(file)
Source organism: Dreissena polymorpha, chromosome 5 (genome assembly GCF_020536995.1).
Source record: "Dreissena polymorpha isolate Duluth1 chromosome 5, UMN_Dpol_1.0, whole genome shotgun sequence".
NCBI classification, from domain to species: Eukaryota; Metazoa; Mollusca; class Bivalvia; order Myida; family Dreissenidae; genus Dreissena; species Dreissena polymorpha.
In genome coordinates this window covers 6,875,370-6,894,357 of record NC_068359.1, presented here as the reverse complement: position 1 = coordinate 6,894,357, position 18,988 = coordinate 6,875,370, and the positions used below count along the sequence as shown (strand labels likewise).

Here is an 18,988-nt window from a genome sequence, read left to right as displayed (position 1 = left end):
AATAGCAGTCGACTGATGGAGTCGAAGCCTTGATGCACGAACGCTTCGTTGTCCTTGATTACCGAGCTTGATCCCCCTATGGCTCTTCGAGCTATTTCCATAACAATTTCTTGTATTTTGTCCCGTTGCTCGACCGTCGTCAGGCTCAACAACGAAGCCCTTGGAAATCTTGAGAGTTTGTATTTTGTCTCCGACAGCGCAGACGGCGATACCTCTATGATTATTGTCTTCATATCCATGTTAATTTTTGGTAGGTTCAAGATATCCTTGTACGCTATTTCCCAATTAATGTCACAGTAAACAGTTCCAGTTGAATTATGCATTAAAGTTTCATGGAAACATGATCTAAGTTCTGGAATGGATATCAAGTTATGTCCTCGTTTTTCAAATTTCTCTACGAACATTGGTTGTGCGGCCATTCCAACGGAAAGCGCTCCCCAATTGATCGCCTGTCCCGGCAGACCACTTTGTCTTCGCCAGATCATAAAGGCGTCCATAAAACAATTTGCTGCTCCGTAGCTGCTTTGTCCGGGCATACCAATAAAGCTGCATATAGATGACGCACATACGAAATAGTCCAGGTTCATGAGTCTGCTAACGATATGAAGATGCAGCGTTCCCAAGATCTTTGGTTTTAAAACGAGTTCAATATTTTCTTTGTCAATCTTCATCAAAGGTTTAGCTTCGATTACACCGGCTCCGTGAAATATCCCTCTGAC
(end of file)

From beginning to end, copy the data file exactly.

Source organism: Dreissena polymorpha, chromosome 5 (genome assembly GCF_020536995.1).
Source record: "Dreissena polymorpha isolate Duluth1 chromosome 5, UMN_Dpol_1.0, whole genome shotgun sequence".
NCBI classification, from domain to species: Eukaryota; Metazoa; Mollusca; class Bivalvia; order Myida; family Dreissenidae; genus Dreissena; species Dreissena polymorpha.
In genome coordinates this window covers 6,875,370-6,894,357 of record NC_068359.1, presented here as the reverse complement: position 1 = coordinate 6,894,357, position 18,988 = coordinate 6,875,370, and the positions used below count along the sequence as shown (strand labels likewise).

Here is an 18,988-nt window from a genome sequence, read left to right as displayed (position 1 = left end):
AATAGCAGTCGACTGATGGAGTCGAAGCCTTGATGCACGAACGCTTCGTTGTCCTTGATTACCGAGCTTGATCCCCCTATGGCTCTTCGAGCTATTTCCATAACAATTTCTTGTATTTTGTCCCGTTGCTCGACCGTCGTCAGGCTCAACAACGAAGCCCTTGGAAATCTTGAGAGTTTGTATTTTGTCTCCGACAGCGCAGACGGCGATACCTCTATGATTATTGTCTTCATATCCATGTTAATTTTTGGTAGGTTCAAGATATCCTTGTACGCTATTTCCCAATTAATGTCACAGTAAACAGTTCCAGTTGAATTATGCATTAAAGTTTCATGGAAACATGATCTAAGTTCTGGAATGGATATCAAGTTATGTCCTCGTTTTTCAAATTTCTCTACGAACATTGGTTGTGCGGCCATTCCAACGGAAAGCGCTCCCCAATTGATCGCCTGTCCCGGCAGACCACTTTGTCTTCGCCAGATCATAAAGGCGTCCATAAAACAATTTGCTGCTCCGTAGCTGCTTTGTCCGGGCATACCAATAAAGCTGCATATAGATGACGCACATACGAAATAGTCCAGGTTCATGAGTCTGCTAACGATATGAAGATGCAGCGTTCCCAAGATCTTTGGTTTTAAAACGAGTTCAATATTTTCTTTGTCAATCTTCATCAAAGGTTTAGCTTCGATTACACCGGCTCCGTGAAATATCCCTCTGAC